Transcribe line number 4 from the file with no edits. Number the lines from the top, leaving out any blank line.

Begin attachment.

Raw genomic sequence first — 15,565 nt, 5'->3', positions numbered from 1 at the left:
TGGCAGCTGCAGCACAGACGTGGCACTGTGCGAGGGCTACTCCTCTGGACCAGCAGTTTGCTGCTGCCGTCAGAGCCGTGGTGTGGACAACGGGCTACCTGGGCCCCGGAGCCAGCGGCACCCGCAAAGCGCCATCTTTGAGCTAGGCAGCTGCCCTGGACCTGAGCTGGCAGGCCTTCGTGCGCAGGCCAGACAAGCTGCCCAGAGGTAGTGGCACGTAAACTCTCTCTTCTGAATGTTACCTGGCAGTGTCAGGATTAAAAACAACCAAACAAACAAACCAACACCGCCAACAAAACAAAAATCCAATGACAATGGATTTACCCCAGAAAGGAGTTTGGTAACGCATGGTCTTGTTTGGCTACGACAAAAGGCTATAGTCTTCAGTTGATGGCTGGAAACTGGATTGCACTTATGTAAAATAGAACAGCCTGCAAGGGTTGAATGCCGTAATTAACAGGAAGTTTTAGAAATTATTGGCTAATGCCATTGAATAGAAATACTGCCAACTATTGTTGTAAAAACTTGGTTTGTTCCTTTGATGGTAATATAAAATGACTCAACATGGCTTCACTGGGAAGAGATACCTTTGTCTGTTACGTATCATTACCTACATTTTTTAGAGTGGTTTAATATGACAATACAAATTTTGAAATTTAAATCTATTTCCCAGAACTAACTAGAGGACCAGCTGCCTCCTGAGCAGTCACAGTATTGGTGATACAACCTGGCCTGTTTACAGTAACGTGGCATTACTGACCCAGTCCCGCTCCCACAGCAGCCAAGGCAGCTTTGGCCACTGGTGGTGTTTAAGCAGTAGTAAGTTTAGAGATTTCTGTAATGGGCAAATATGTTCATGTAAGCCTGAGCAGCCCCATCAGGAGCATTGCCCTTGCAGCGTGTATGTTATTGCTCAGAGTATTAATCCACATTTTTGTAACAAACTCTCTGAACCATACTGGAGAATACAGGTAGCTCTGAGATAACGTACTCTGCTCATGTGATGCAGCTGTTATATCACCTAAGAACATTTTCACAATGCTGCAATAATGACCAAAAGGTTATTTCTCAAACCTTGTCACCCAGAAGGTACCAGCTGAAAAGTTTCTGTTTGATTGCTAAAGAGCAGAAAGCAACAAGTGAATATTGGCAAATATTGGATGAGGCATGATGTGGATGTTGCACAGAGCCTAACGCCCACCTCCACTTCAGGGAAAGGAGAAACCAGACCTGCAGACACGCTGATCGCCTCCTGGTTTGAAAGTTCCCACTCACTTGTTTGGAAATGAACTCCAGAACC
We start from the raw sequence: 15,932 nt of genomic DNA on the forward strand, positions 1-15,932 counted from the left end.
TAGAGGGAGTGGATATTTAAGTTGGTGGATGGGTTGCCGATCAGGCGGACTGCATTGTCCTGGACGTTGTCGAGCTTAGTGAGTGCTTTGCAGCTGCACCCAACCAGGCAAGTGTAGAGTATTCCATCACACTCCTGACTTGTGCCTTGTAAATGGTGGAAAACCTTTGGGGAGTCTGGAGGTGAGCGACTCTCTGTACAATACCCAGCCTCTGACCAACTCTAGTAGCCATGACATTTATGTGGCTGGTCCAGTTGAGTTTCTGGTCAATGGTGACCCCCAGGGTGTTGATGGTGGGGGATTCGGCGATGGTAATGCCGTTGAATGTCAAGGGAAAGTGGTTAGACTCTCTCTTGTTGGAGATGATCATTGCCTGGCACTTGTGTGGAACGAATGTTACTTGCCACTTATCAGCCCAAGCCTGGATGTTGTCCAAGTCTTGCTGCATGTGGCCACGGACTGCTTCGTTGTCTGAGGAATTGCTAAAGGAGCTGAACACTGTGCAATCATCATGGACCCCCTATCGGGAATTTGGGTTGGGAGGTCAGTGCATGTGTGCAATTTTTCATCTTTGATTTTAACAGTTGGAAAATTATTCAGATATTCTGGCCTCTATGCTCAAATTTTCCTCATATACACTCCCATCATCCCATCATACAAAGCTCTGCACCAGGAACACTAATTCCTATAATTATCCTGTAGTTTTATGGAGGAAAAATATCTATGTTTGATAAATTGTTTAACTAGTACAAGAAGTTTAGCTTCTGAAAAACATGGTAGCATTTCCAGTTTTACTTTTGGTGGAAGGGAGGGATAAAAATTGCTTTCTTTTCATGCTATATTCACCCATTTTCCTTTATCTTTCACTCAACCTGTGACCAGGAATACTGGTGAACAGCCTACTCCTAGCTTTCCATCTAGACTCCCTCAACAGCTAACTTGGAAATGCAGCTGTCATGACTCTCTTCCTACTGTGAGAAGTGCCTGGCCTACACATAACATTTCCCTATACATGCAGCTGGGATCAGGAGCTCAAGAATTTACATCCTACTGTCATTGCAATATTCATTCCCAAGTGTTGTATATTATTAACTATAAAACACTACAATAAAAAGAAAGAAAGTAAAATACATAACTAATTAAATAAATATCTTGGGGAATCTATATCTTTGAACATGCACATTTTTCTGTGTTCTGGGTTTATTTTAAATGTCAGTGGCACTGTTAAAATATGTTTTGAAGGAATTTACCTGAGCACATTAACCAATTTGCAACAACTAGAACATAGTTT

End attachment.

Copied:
TAGAGGGAGTGGATATTTAAGTTGGTGGATGGGTTGCCGATCAGGCGGACTGCATTGTCCTGGACGTTGTCGAGCTTAGTGAGTGCTTTGCAGCTGCACCCAACCAGGCAAGTGTAGAGTATTCCATCACACTCCTGACTTGTGCCTTGTAAATGGTGGAAAACCTTTGGGGAGTCTGGAGGTGAGCGACTCTCTGTACAATACCCAGCCTCTGACCAACTCTAGTAGCCATGACATTTATGTGGCTGGTCCAGTTGAGTTTCTGGTCAATGGTGACCCCCAGGGTGTTGATGGTGGGGGATTCGGCGATGGTAATGCCGTTGAATGTCAAGGGAAAGTGGTTAGACTCTCTCTTGTTGGAGATGATCATTGCCTGGCACTTGTGTGGAACGAATGTTACTTGCCACTTATCAGCCCAAGCCTGGATGTTGTCCAAGTCTTGCTGCATGTGGCCACGGACTGCTTCGTTGTCTGAGGAATTGCTAAAGGAGCTGAACACTGTGCAATCATCATGGACCCCCTATCGGGAATTTGGGTTGGGAGGTCAGTGCATGTGTGCAATTTTTCATCTTTGATTTTAACAGTTGGAAAATTATTCAGATATTCTGGCCTCTATGCTCAAATTTTCCTCATATACACTCCCATCATCCCATCATACAAAGCTCTGCACCAGGAACACTAATTCCTATAATTATCCTGTAGTTTTATGGAGGAAAAATATCTATGTTTGATAAATTGTTTAACTAGTACAAGAAGTTTAGCTTCTGAAAAACATGGTAGCATTTCCAGTTTTACTTTTGGTGGAAGGGAGGGATAAAAATTGCTTTCTTTTCATGCTATATTCACCCATTTTCCTTTATCTTTCACTCAACCTGTGACCAGGAATACTGGTGAACAGCCTACTCCTAGCTTTCCATCTAGACTCCCTCAACAGCTAACTTGGAAATGCAGCTGTCATGACTCTCTTCCTACTGTGAGAAGTGCCTGGCCTACACATAACATTTCCCTATACATGCAGCTGGGATCAGGAGCTCAAGAATTTACATCCTACTGTCATTGCAATATTCATTCCCAAGTGTTGTATATTATTAACTATAAAACACTACAATAAAAAGAAAGAAAGTAAAATACATAACTAATTAAATAAATATCTTGGGGAATCTATATCTTTGAACATGCACATTTTTCTGTGTTCTGGGTTTATTTTAAATGTCAGTGGCACTGTTAAAATATGTTTTGAAGGAATTTACCTGAGCACATTAACCAATTTGCAACAACTAGAACATAGTTT